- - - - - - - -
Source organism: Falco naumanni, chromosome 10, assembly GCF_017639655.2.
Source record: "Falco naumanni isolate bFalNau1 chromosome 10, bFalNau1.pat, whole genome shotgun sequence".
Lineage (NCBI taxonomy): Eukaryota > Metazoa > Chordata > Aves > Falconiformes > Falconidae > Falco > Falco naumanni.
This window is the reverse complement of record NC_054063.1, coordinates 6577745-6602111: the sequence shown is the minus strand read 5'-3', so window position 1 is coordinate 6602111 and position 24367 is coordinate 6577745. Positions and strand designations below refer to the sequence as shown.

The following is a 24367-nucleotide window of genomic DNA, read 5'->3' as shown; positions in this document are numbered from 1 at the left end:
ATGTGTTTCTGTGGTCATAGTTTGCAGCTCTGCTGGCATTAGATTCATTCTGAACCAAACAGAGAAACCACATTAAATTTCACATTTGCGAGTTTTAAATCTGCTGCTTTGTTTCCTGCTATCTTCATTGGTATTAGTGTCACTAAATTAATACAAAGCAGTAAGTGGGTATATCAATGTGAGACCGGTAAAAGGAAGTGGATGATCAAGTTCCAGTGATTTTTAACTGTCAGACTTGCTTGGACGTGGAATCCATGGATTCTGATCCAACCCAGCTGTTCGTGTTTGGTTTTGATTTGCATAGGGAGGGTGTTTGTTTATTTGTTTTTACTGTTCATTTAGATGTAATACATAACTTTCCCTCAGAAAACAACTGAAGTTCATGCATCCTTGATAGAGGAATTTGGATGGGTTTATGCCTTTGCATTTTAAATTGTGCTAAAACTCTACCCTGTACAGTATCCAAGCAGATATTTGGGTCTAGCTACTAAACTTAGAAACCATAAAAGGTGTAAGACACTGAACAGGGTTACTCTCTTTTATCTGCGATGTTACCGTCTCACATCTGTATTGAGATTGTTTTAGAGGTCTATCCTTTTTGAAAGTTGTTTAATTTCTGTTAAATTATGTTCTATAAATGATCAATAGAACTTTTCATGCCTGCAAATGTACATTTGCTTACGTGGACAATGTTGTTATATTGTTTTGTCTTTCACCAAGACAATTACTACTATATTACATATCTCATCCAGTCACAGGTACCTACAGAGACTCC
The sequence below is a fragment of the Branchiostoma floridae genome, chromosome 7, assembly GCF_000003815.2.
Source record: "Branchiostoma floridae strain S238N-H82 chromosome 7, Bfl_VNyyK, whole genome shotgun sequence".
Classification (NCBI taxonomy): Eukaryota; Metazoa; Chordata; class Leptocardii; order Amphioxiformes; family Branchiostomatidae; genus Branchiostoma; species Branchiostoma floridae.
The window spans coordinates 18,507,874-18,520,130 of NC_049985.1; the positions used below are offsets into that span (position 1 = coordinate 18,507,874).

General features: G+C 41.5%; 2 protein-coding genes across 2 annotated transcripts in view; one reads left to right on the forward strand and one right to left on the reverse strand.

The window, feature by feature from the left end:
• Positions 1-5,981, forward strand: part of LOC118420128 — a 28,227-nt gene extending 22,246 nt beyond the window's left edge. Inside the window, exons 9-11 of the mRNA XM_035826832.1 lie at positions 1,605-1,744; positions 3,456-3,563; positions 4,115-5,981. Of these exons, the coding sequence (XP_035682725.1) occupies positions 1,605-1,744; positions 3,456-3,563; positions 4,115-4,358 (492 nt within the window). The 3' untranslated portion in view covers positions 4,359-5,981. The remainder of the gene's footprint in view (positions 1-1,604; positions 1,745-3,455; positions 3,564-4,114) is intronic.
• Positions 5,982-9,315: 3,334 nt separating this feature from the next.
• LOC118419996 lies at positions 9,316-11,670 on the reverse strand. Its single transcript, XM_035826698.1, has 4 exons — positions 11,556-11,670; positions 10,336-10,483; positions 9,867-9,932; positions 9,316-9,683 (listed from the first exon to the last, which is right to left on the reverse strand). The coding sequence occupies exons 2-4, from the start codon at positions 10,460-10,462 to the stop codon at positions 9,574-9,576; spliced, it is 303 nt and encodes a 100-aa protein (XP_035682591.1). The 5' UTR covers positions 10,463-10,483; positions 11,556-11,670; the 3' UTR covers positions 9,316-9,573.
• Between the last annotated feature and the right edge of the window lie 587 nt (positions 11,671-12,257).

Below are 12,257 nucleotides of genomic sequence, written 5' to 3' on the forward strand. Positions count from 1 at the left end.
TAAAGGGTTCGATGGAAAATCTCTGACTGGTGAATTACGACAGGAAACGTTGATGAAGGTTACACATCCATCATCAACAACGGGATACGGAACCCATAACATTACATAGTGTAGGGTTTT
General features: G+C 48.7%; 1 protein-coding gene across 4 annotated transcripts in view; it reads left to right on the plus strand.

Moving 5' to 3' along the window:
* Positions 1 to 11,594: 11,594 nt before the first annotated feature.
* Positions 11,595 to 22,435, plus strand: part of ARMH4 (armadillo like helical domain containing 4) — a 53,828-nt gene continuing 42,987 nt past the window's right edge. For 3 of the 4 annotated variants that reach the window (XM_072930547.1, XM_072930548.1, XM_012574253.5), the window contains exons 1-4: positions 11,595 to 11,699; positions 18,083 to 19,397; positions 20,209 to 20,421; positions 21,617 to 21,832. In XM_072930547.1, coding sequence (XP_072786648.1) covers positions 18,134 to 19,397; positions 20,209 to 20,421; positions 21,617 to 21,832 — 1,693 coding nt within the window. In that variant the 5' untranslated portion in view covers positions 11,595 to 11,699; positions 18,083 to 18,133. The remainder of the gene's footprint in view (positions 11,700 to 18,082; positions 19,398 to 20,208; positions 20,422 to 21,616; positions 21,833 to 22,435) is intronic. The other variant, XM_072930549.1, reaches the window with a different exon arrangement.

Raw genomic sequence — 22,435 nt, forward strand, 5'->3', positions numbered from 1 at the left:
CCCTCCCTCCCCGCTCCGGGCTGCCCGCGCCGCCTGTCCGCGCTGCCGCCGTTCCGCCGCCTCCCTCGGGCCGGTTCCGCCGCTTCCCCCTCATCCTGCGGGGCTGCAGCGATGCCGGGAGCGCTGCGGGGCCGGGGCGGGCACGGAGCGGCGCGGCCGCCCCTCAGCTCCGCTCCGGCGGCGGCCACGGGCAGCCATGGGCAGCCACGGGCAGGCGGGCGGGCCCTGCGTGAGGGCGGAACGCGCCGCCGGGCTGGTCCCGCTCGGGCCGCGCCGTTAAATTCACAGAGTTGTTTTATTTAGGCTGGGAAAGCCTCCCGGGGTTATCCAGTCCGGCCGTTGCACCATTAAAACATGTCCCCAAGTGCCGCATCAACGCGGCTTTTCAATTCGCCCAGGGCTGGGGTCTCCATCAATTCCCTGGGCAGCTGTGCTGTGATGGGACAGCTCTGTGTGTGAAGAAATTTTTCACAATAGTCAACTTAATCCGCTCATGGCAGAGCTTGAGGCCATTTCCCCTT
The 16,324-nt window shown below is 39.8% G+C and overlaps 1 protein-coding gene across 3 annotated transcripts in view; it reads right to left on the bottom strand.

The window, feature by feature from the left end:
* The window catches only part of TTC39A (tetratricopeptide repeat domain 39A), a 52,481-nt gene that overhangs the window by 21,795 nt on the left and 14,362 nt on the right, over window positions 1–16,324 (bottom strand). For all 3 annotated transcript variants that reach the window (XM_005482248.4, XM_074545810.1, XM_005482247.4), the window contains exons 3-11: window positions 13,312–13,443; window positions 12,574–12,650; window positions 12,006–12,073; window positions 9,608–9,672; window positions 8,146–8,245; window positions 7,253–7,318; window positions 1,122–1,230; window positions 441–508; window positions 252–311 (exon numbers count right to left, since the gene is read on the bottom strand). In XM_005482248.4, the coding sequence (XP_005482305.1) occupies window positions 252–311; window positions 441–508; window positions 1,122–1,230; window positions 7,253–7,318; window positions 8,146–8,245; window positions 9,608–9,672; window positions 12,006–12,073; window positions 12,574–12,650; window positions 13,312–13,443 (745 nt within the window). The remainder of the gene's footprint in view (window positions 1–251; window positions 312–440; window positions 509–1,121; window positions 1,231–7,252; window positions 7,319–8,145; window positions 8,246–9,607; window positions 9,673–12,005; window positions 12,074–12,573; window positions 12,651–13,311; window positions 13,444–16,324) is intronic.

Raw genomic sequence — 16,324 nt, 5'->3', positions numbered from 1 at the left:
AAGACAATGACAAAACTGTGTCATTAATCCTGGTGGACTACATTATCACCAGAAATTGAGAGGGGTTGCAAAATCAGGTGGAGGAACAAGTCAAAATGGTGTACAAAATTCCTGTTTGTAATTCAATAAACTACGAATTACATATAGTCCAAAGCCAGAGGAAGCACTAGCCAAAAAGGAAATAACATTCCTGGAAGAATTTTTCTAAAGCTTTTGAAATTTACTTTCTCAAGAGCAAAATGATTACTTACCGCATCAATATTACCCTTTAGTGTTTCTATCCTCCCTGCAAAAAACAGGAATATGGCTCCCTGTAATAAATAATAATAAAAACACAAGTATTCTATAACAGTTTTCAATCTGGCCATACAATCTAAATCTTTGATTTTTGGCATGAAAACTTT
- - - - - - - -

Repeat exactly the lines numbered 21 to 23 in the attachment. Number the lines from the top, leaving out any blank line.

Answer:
* Positions 1 to 11,594: 11,594 nt before the first annotated feature.
* Positions 11,595 to 22,435, plus strand: part of ARMH4 (armadillo like helical domain containing 4) — a 53,828-nt gene continuing 42,987 nt past the window's right edge. For 3 of the 4 annotated variants that reach the window (XM_072930547.1, XM_072930548.1, XM_012574253.5), the window contains exons 1-4: positions 11,595 to 11,699; positions 18,083 to 19,397; positions 20,209 to 20,421; positions 21,617 to 21,832. In XM_072930547.1, coding sequence (XP_072786648.1) covers positions 18,134 to 19,397; positions 20,209 to 20,421; positions 21,617 to 21,832 — 1,693 coding nt within the window. In that variant the 5' untranslated portion in view covers positions 11,595 to 11,699; positions 18,083 to 18,133. The remainder of the gene's footprint in view (positions 11,700 to 18,082; positions 19,398 to 20,208; positions 20,422 to 21,616; positions 21,833 to 22,435) is intronic. The other variant, XM_072930549.1, reaches the window with a different exon arrangement.

Raw genomic sequence — 22,435 nt, forward strand, 5'->3', positions numbered from 1 at the left: